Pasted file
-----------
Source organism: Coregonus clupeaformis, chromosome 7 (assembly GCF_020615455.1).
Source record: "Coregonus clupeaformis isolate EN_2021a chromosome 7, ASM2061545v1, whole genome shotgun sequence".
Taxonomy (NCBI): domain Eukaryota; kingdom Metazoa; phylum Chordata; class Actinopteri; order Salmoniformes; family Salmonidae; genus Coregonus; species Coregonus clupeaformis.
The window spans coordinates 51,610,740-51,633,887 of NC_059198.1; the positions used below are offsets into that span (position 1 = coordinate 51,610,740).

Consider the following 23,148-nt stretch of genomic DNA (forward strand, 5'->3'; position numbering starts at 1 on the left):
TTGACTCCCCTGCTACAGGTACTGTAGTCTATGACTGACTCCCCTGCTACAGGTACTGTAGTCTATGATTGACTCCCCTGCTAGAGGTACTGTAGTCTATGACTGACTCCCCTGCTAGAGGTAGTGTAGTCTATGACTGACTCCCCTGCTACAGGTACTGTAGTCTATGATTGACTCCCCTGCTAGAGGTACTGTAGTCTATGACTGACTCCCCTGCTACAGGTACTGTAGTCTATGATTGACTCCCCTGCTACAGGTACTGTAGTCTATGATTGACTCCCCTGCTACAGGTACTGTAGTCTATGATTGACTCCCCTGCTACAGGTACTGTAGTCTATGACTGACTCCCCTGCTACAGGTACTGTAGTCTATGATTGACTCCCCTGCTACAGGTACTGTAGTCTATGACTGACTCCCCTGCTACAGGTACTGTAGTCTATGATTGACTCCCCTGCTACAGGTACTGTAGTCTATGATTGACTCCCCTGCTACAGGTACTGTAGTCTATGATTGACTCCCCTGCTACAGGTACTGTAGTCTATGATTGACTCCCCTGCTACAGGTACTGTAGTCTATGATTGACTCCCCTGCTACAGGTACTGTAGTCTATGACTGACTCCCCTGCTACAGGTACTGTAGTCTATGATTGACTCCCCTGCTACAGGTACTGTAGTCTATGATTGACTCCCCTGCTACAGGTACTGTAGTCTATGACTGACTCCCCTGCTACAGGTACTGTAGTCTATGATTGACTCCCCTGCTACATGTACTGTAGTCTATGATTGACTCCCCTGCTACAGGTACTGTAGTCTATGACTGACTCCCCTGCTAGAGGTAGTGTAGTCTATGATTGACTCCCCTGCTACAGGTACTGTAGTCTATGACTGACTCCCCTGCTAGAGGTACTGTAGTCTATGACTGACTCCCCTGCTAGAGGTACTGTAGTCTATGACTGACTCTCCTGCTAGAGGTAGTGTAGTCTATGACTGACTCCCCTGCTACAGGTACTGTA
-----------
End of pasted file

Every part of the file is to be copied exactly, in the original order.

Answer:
Source organism: Coregonus clupeaformis, chromosome 7 (assembly GCF_020615455.1).
Source record: "Coregonus clupeaformis isolate EN_2021a chromosome 7, ASM2061545v1, whole genome shotgun sequence".
Taxonomy (NCBI): domain Eukaryota; kingdom Metazoa; phylum Chordata; class Actinopteri; order Salmoniformes; family Salmonidae; genus Coregonus; species Coregonus clupeaformis.
The window spans coordinates 51,610,740-51,633,887 of NC_059198.1; the positions used below are offsets into that span (position 1 = coordinate 51,610,740).

Consider the following 23,148-nt stretch of genomic DNA (forward strand, 5'->3'; position numbering starts at 1 on the left):
TTGACTCCCCTGCTACAGGTACTGTAGTCTATGACTGACTCCCCTGCTACAGGTACTGTAGTCTATGATTGACTCCCCTGCTAGAGGTACTGTAGTCTATGACTGACTCCCCTGCTAGAGGTAGTGTAGTCTATGACTGACTCCCCTGCTACAGGTACTGTAGTCTATGATTGACTCCCCTGCTAGAGGTACTGTAGTCTATGACTGACTCCCCTGCTACAGGTACTGTAGTCTATGATTGACTCCCCTGCTACAGGTACTGTAGTCTATGATTGACTCCCCTGCTACAGGTACTGTAGTCTATGATTGACTCCCCTGCTACAGGTACTGTAGTCTATGACTGACTCCCCTGCTACAGGTACTGTAGTCTATGATTGACTCCCCTGCTACAGGTACTGTAGTCTATGACTGACTCCCCTGCTACAGGTACTGTAGTCTATGATTGACTCCCCTGCTACAGGTACTGTAGTCTATGATTGACTCCCCTGCTACAGGTACTGTAGTCTATGATTGACTCCCCTGCTACAGGTACTGTAGTCTATGATTGACTCCCCTGCTACAGGTACTGTAGTCTATGATTGACTCCCCTGCTACAGGTACTGTAGTCTATGACTGACTCCCCTGCTACAGGTACTGTAGTCTATGATTGACTCCCCTGCTACAGGTACTGTAGTCTATGATTGACTCCCCTGCTACAGGTACTGTAGTCTATGACTGACTCCCCTGCTACAGGTACTGTAGTCTATGATTGACTCCCCTGCTACATGTACTGTAGTCTATGATTGACTCCCCTGCTACAGGTACTGTAGTCTATGACTGACTCCCCTGCTAGAGGTAGTGTAGTCTATGATTGACTCCCCTGCTACAGGTACTGTAGTCTATGACTGACTCCCCTGCTAGAGGTACTGTAGTCTATGACTGACTCCCCTGCTAGAGGTACTGTAGTCTATGACTGACTCTCCTGCTAGAGGTAGTGTAGTCTATGACTGACTCCCCTGCTACAGGTACTGTA